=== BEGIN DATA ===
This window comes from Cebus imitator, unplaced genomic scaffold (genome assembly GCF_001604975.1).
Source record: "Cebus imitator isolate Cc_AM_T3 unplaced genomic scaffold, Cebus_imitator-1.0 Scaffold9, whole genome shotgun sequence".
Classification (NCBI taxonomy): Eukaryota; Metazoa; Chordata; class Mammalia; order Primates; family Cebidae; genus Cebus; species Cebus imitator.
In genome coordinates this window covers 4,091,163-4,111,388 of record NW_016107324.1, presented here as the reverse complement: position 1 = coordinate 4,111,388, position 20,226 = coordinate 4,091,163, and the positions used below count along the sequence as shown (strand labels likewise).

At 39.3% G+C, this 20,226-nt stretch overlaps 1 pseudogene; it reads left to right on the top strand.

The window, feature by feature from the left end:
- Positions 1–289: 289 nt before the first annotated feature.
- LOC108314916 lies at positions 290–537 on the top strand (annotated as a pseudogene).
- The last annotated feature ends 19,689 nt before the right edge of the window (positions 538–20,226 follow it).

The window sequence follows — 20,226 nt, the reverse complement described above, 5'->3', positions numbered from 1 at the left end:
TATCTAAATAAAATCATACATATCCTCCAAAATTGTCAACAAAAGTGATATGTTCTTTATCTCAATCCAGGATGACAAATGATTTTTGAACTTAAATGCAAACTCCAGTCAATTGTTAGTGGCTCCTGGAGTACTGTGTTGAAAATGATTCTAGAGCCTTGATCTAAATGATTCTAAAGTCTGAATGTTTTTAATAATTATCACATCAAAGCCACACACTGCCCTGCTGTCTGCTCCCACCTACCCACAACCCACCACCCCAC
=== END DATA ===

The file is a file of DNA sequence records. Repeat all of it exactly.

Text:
This window comes from Cebus imitator, unplaced genomic scaffold (genome assembly GCF_001604975.1).
Source record: "Cebus imitator isolate Cc_AM_T3 unplaced genomic scaffold, Cebus_imitator-1.0 Scaffold9, whole genome shotgun sequence".
Classification (NCBI taxonomy): Eukaryota; Metazoa; Chordata; class Mammalia; order Primates; family Cebidae; genus Cebus; species Cebus imitator.
In genome coordinates this window covers 4,091,163-4,111,388 of record NW_016107324.1, presented here as the reverse complement: position 1 = coordinate 4,111,388, position 20,226 = coordinate 4,091,163, and the positions used below count along the sequence as shown (strand labels likewise).

At 39.3% G+C, this 20,226-nt stretch overlaps 1 pseudogene; it reads left to right on the top strand.

The window, feature by feature from the left end:
- Positions 1–289: 289 nt before the first annotated feature.
- LOC108314916 lies at positions 290–537 on the top strand (annotated as a pseudogene).
- The last annotated feature ends 19,689 nt before the right edge of the window (positions 538–20,226 follow it).

The window sequence follows — 20,226 nt, the reverse complement described above, 5'->3', positions numbered from 1 at the left end:
TATCTAAATAAAATCATACATATCCTCCAAAATTGTCAACAAAAGTGATATGTTCTTTATCTCAATCCAGGATGACAAATGATTTTTGAACTTAAATGCAAACTCCAGTCAATTGTTAGTGGCTCCTGGAGTACTGTGTTGAAAATGATTCTAGAGCCTTGATCTAAATGATTCTAAAGTCTGAATGTTTTTAATAATTATCACATCAAAGCCACACACTGCCCTGCTGTCTGCTCCCACCTACCCACAACCCACCACCCCAC